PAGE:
These are photos I took last summer of the Giant Swallowtails that frequented the garden
The Giant Swallowtails are the real reason I planted 3 parsley plants in the garden.
I knew that, after mating, the Giant Swallowtails lay their eggs on parsley and that was also what the larvae / caterpillars fed on until they were ready to pupate.
Once the eggs hatch they are ugly little blotches that resemble bird poop. I'm sure that is Mother Nature's way of trying to give them some hope of survival.
And sure enough I found the teensy tiny larvae hatched and feasting on the parsley. The youngest one is barely seen on the parsley leaf in the upper right hand corner. The larvae in the middle is a couple of days older. The first group of larvae I found feeding on the parsley several weeks ago quickly disappeared in a day or two. No doubt they were food for the birds.
Consequently, the next time I
noticed more, I removed them from danger of becoming dinner
for the Mockingbirds and moved them to the garage.
I carefully cut off the stem of
parsley that was host to a caterpillar and placed the stems in vases of
water. I added extra parsley so they would have enough food for several
Within days they begin to grow out of their ugly little hairy bird-poop stage and become quite pretty.
These creatures eat and poop,
eat and poop, eat and poop. And the bigger they get the more they
poop. Such it is with Mother Nature.
Each day I would clean change out their poopy paper towel and refresh their food supply.
This little guy looks different from the others; like the black and yellow markings are opposite. I'll be keeping my eye on this one to see if his pupa is different.
When the caterpillars have eaten until they can eat no more, they start to wander off the parsley in search of a good place to anchor themselves and ready themselves for their final stage before becoming a butterfly.
I found two crawling on the garage floor so I quickly put them on a tree branch that I had for decorative purposes. See those two little yellow antennae-looking things?
I accidentally touched his back and he reared up a little and out popped these two little yellow things. At the same time I noticed that he sprayed a fine odorous substance (another defense mechanism). Does anyone else think he looks like Alf in this pose? I Google searched to find out what these antennae were and they are called the osmeterium and they do in fact put out an odor.
This one quickly found a nice place to attach himself. He attaches to the branch with a extremely thin (but obviously very strong) silk thread.
Here he is in his pupa stage
I also found one that crawled up on the ceiling of the garage.
Here's one that stopped on the wall of the garage.
This one found him a cozy little place behind the door to the back patio but it looks as if a wasp or spider began eating him in the middle of his pupation.
These two obviously didn't want to leave the feeding trough and attached to a thick sturdy parsley branch. Seems some of the pupa are green, and some have a brown pupa. I don't know what that means, if anything, but I'll be watching to see if a slightly different type of Swallowtail emerges. Perhaps they'll all turn brown at some stage. I'm on a learning curve here.
Since the majority of the caterpillars seemed to be at the 'wandering' stage I put the rest of them in the bug cage so they would be safe and I wouldn't have to search for them in the garage. All in all there are about 12 that have pupated and 1 that is getting close to taking his "walk".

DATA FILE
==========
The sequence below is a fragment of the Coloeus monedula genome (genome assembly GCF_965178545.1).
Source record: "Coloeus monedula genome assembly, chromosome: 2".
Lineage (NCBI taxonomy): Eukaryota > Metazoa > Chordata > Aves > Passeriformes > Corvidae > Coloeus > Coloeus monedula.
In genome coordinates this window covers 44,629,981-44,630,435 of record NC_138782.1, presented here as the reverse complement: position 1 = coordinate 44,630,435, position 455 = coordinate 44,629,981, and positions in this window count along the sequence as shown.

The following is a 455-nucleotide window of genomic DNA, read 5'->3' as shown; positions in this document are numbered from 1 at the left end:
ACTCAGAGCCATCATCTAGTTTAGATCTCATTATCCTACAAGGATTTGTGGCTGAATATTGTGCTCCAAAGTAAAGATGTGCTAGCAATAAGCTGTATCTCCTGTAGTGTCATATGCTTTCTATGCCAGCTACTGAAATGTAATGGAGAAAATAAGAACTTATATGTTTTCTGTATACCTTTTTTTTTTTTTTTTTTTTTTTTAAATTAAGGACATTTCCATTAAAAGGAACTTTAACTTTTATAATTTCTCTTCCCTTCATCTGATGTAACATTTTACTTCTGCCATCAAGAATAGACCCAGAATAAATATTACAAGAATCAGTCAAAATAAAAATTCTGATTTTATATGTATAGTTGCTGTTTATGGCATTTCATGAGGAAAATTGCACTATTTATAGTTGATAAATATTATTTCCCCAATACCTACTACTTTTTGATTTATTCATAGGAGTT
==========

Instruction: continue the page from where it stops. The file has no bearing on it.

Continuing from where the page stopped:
Within a couple of weeks I should be setting some of these free to start the cycle all over again.
Here are a few things that have been blooming in the garden during June and the first part of July.
White and blue salvia
Tons of zinnias; all volunteers from last year's plants.
Caladiums in a big pot
African Violet (technically not in the garden - on the kitchen window sill)
I thinned them out drastically this year. They were taking over.
I actually gave away three boxes to a local nursery up the road. I hope they pot them up and make tons of money off of them!
Calla Lilies. These have been my favorite new resident in the garden this year.
I planted them this Spring.
These are called Firedancer
I also love their foliage. The white specks look as if they are actual holes that the light shines through.
Red Knockouts blooming after I cut them W-A-Y back this year. They really needed it; they had grown to almost 5 feet high.
The moss rose comes up everywhere, all over the garden, every year. I transplanted a bunch of seedlings to one big patch and planted some in a big pot and gave some away. I love to pass plants on to others. And I like receiving them too!
Lovey brought these geraniums home one day. This is the first time I have planted geraniums in the ground. I've always planted them in pots. These are a bright electric orange and they are so visible from the road.
Planted a little potager in front of the knockouts this year. This space has proved to be way too small for everything I planted. I have parsley, basil, a Roma tomato, tarragon (from my sister's garden), oregano, jalapeno, and lemon verbena. And...
these tiny little yellow and white striped petunias. They are so petite. The blooms are smaller that a quarter.
Last year Lovey brought home a sickly little coleus and it grew to be so big and beautiful so he wanted a lot of them this year.
So we bought several types of sun loving Coleus. We decided this was not one of our favorites and probably won't plant this next year.
The little yellow ones are pretty but I don't think they are going to get as big as the burgundy and green variety.
The gladiolas came back nicely this year.
Like last year the grasshoppers are beginning to destroy the foliage. Looks as if I've put the leaves through a shredder. They are trying my patience.
Love this bright orange.
And this orange Is it obvious I am partial to orange?